Electric cars are undoubtedly the future, in terms of developing a greener, safer capital. But what is the reality of using them right now? With electric vehicle owners set to pay road tax for the first time after the new budget, there may be more reason for scepticism on top of charging anxiety. Yet, the need is there, so we asked three Londoners to try out a vehicle to see if they are functional and fun, and if the charging infrastructure is up to speed. The verdict from our drivers? Mixed!
Elisa Bray swapped her petrol car for an electric SUV — the Volkswagen ID4 — and enjoyed the comfort and quiet of a guilt-free car run.
I drive a Renault Twingo for the school run, which is among the smallest cars into which you can cram three children, and perfect for London parking, so I was full of trepidation about driving an SUV. Luckily the gadgets of this electric car quickly helped me get over my worries.
Parking and reversing were surprisingly easy thanks to the sensors; you can see the distance between your car and those in front and behind, and lines guide the direction to steer. With a dodgy shoulder due to lugging a heavy toddler around, it was a relief not to have to constantly crane my neck to check distances.
The “heads up display” meant the speedometer was helpfully projected onto the windscreen along with the compulsory speed limit. Google Maps was also on the screen to adapt to traffic — when I could locate it.
The screen is complicated to manoeuvre, which isn’t ideal when you’re focusing on the road while contending with the chatter of small people. However, the children could be appeased by connecting my phone to the entertainment system with Apple CarPlay to play their favourite music on Spotify.
Our two-mile school run is 10 minutes on a good day, and half an hour in stop-start traffic at worst. I’m used to making these short, polluting journeys as economical as possible, driving smoothly to conserve fuel, so it’s been refreshing to use the brake mode: one-foot driving where the car automatically slows down when you take your foot off the accelerator. It’s easier for driving in stop-start traffic and beyond efficient given that braking recharges the battery.
A petrol car of this size would be a real gas-guzzler so we enjoyed not having to think about fuel cost, our impact on air pollution or petrol running out as we kept an eye on the electric-mileage gauge. Incredibly, the miles didn’t even drop on one of those painfully long four-mile round trips, because of the regenerating battery.
The 245-mile capacity of the ID4’s battery more than lasted a week, and charging was clean and convenient while doing the supermarket shop.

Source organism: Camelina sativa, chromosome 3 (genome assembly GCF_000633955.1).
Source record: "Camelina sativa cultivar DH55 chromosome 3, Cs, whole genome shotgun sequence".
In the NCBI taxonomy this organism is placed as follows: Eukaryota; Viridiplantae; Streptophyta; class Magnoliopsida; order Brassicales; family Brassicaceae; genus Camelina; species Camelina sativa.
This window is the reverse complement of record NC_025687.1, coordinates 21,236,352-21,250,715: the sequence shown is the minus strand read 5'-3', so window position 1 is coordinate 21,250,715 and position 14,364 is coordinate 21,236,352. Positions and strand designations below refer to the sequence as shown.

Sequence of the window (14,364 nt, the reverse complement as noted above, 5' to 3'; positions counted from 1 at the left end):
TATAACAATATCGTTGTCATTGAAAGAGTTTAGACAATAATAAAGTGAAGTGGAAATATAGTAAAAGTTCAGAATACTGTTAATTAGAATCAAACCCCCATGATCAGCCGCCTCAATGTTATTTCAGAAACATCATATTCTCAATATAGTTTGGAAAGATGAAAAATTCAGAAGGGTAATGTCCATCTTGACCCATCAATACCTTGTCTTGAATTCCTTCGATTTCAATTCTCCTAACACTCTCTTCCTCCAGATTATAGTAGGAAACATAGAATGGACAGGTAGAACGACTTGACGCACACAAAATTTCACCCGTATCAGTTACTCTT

For the children, comfort was the draw. With no exhaust tunnel, bespoke EV-architecture cars have flat floors which meant there was equal legroom for my eldest child in the middle seat as either side. Downloading the car app allowed us to set the heating before we got into the car, and not having to drag children out the house early on a winter’s morning into a freezing cold car is a definite plus.
The ID4 took off beautifully, there was no roll back on hills and we couldn’t feel the many potholes in the area.
All in all, we loved how comfortable, smooth, and easy to charge and drive it was. Size wasn’t an issue. And the serene silence after dropping off the children at school was golden.
Elisa drove a Volkswagen ID-4, starting from £37,410. volkswagen.co.uk
Nick Howells wanted to test out the Ford Mustang Mach-E on one of his regional sojourns but its charge thirst wasn’t compatible with his off-grid holiday.
Do Androids Dream of Electric Sheep? That was the title of prescient science fiction writer Philip K Dick’s 1968 novel. Well, for some time I’ve been dreaming of electric cars. Smooth, quiet driving, no iffy emissions polluting the air we breathe, saving the planet… what’s not to love?
On first impressions, the Mustang Mach-E had all the elements I would expect from a reasonably high-end (around £60,000) electric car: iPhone-type buttons to open the doors, a massive central touchscreen to control everything, luxurious and infinitely adjustable seats.
It turned out to be incredibly easy and enjoyable to drive too: just twist a dial for forwards, backwards or park, and put your foot down. I even found a setting where you didn’t have to use the brake; simply releasing your foot from the accelerator slows or stops the car.